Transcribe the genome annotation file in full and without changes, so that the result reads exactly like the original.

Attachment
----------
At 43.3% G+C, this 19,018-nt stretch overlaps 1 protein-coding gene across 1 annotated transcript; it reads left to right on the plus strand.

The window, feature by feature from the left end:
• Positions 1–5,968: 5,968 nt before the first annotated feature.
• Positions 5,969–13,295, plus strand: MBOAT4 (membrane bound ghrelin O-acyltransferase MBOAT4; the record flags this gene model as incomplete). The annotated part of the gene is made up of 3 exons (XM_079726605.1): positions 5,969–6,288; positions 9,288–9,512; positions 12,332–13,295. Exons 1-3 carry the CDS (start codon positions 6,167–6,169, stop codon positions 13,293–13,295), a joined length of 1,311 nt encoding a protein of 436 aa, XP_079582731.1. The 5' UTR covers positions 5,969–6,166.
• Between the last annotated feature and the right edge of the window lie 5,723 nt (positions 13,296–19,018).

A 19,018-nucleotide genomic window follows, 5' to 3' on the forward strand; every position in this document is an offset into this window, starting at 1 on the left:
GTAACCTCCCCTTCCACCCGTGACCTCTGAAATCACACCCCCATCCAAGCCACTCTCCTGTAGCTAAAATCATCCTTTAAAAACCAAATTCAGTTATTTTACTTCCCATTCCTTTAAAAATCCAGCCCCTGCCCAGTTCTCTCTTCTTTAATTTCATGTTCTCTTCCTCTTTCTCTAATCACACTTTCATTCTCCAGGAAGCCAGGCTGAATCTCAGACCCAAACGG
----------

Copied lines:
At 43.3% G+C, this 19,018-nt stretch overlaps 1 protein-coding gene across 1 annotated transcript; it reads left to right on the plus strand.

The window, feature by feature from the left end:
• Positions 1–5,968: 5,968 nt before the first annotated feature.
• Positions 5,969–13,295, plus strand: MBOAT4 (membrane bound ghrelin O-acyltransferase MBOAT4; the record flags this gene model as incomplete). The annotated part of the gene is made up of 3 exons (XM_079726605.1): positions 5,969–6,288; positions 9,288–9,512; positions 12,332–13,295. Exons 1-3 carry the CDS (start codon positions 6,167–6,169, stop codon positions 13,293–13,295), a joined length of 1,311 nt encoding a protein of 436 aa, XP_079582731.1. The 5' UTR covers positions 5,969–6,166.
• Between the last annotated feature and the right edge of the window lie 5,723 nt (positions 13,296–19,018).

A 19,018-nucleotide genomic window follows, 5' to 3' on the forward strand; every position in this document is an offset into this window, starting at 1 on the left:
GTAACCTCCCCTTCCACCCGTGACCTCTGAAATCACACCCCCATCCAAGCCACTCTCCTGTAGCTAAAATCATCCTTTAAAAACCAAATTCAGTTATTTTACTTCCCATTCCTTTAAAAATCCAGCCCCTGCCCAGTTCTCTCTTCTTTAATTTCATGTTCTCTTCCTCTTTCTCTAATCACACTTTCATTCTCCAGGAAGCCAGGCTGAATCTCAGACCCAAACGG